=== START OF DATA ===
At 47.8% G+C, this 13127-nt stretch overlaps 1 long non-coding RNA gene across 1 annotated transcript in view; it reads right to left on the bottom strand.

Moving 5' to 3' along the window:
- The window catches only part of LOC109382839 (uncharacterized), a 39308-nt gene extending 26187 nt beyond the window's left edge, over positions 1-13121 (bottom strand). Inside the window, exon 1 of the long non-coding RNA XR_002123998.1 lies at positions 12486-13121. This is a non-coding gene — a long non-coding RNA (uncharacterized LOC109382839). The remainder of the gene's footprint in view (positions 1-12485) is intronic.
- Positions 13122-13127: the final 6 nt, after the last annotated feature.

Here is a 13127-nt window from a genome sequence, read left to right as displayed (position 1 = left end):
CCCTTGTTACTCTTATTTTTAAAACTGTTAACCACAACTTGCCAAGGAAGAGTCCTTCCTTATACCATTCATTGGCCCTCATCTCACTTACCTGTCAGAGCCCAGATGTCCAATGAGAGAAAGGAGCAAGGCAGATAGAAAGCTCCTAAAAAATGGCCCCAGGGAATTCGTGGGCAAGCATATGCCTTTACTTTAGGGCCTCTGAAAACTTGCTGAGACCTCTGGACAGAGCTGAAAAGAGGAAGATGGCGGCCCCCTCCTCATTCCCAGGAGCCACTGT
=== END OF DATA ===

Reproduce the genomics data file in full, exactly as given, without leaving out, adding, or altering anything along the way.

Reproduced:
At 47.8% G+C, this 13127-nt stretch overlaps 1 long non-coding RNA gene across 1 annotated transcript in view; it reads right to left on the bottom strand.

Moving 5' to 3' along the window:
- The window catches only part of LOC109382839 (uncharacterized), a 39308-nt gene extending 26187 nt beyond the window's left edge, over positions 1-13121 (bottom strand). Inside the window, exon 1 of the long non-coding RNA XR_002123998.1 lies at positions 12486-13121. This is a non-coding gene — a long non-coding RNA (uncharacterized LOC109382839). The remainder of the gene's footprint in view (positions 1-12485) is intronic.
- Positions 13122-13127: the final 6 nt, after the last annotated feature.

Here is a 13127-nt window from a genome sequence, read left to right as displayed (position 1 = left end):
CCCTTGTTACTCTTATTTTTAAAACTGTTAACCACAACTTGCCAAGGAAGAGTCCTTCCTTATACCATTCATTGGCCCTCATCTCACTTACCTGTCAGAGCCCAGATGTCCAATGAGAGAAAGGAGCAAGGCAGATAGAAAGCTCCTAAAAAATGGCCCCAGGGAATTCGTGGGCAAGCATATGCCTTTACTTTAGGGCCTCTGAAAACTTGCTGAGACCTCTGGACAGAGCTGAAAAGAGGAAGATGGCGGCCCCCTCCTCATTCCCAGGAGCCACTGT